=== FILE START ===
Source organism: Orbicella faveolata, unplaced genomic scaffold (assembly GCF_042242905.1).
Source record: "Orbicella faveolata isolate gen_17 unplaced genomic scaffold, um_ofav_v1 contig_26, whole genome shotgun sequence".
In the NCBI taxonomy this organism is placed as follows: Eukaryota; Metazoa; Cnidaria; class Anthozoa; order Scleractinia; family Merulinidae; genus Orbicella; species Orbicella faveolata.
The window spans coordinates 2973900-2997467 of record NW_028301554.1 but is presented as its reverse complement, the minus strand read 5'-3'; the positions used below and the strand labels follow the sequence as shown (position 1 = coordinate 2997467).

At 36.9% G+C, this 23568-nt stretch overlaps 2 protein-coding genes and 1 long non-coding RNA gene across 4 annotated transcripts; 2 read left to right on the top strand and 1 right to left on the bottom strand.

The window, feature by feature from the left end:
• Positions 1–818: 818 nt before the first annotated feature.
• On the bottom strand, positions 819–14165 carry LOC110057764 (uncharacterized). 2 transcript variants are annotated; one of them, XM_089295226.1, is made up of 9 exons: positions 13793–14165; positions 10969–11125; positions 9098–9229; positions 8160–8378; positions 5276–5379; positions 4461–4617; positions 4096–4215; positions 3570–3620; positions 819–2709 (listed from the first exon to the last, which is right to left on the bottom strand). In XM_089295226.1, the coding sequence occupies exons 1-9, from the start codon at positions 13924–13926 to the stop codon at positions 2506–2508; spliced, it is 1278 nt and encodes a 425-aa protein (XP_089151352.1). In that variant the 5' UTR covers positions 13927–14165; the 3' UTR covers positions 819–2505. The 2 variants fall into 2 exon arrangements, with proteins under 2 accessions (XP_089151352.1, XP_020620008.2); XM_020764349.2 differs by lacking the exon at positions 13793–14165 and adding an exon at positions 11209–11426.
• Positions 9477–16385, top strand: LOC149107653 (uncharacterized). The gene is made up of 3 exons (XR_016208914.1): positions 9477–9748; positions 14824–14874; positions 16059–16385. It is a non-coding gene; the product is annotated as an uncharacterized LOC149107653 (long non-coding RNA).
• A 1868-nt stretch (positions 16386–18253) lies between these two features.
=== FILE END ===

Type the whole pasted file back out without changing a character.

Source organism: Orbicella faveolata, unplaced genomic scaffold (assembly GCF_042242905.1).
Source record: "Orbicella faveolata isolate gen_17 unplaced genomic scaffold, um_ofav_v1 contig_26, whole genome shotgun sequence".
In the NCBI taxonomy this organism is placed as follows: Eukaryota; Metazoa; Cnidaria; class Anthozoa; order Scleractinia; family Merulinidae; genus Orbicella; species Orbicella faveolata.
The window spans coordinates 2973900-2997467 of record NW_028301554.1 but is presented as its reverse complement, the minus strand read 5'-3'; the positions used below and the strand labels follow the sequence as shown (position 1 = coordinate 2997467).

At 36.9% G+C, this 23568-nt stretch overlaps 2 protein-coding genes and 1 long non-coding RNA gene across 4 annotated transcripts; 2 read left to right on the top strand and 1 right to left on the bottom strand.

The window, feature by feature from the left end:
• Positions 1–818: 818 nt before the first annotated feature.
• On the bottom strand, positions 819–14165 carry LOC110057764 (uncharacterized). 2 transcript variants are annotated; one of them, XM_089295226.1, is made up of 9 exons: positions 13793–14165; positions 10969–11125; positions 9098–9229; positions 8160–8378; positions 5276–5379; positions 4461–4617; positions 4096–4215; positions 3570–3620; positions 819–2709 (listed from the first exon to the last, which is right to left on the bottom strand). In XM_089295226.1, the coding sequence occupies exons 1-9, from the start codon at positions 13924–13926 to the stop codon at positions 2506–2508; spliced, it is 1278 nt and encodes a 425-aa protein (XP_089151352.1). In that variant the 5' UTR covers positions 13927–14165; the 3' UTR covers positions 819–2505. The 2 variants fall into 2 exon arrangements, with proteins under 2 accessions (XP_089151352.1, XP_020620008.2); XM_020764349.2 differs by lacking the exon at positions 13793–14165 and adding an exon at positions 11209–11426.
• Positions 9477–16385, top strand: LOC149107653 (uncharacterized). The gene is made up of 3 exons (XR_016208914.1): positions 9477–9748; positions 14824–14874; positions 16059–16385. It is a non-coding gene; the product is annotated as an uncharacterized LOC149107653 (long non-coding RNA).
• A 1868-nt stretch (positions 16386–18253) lies between these two features.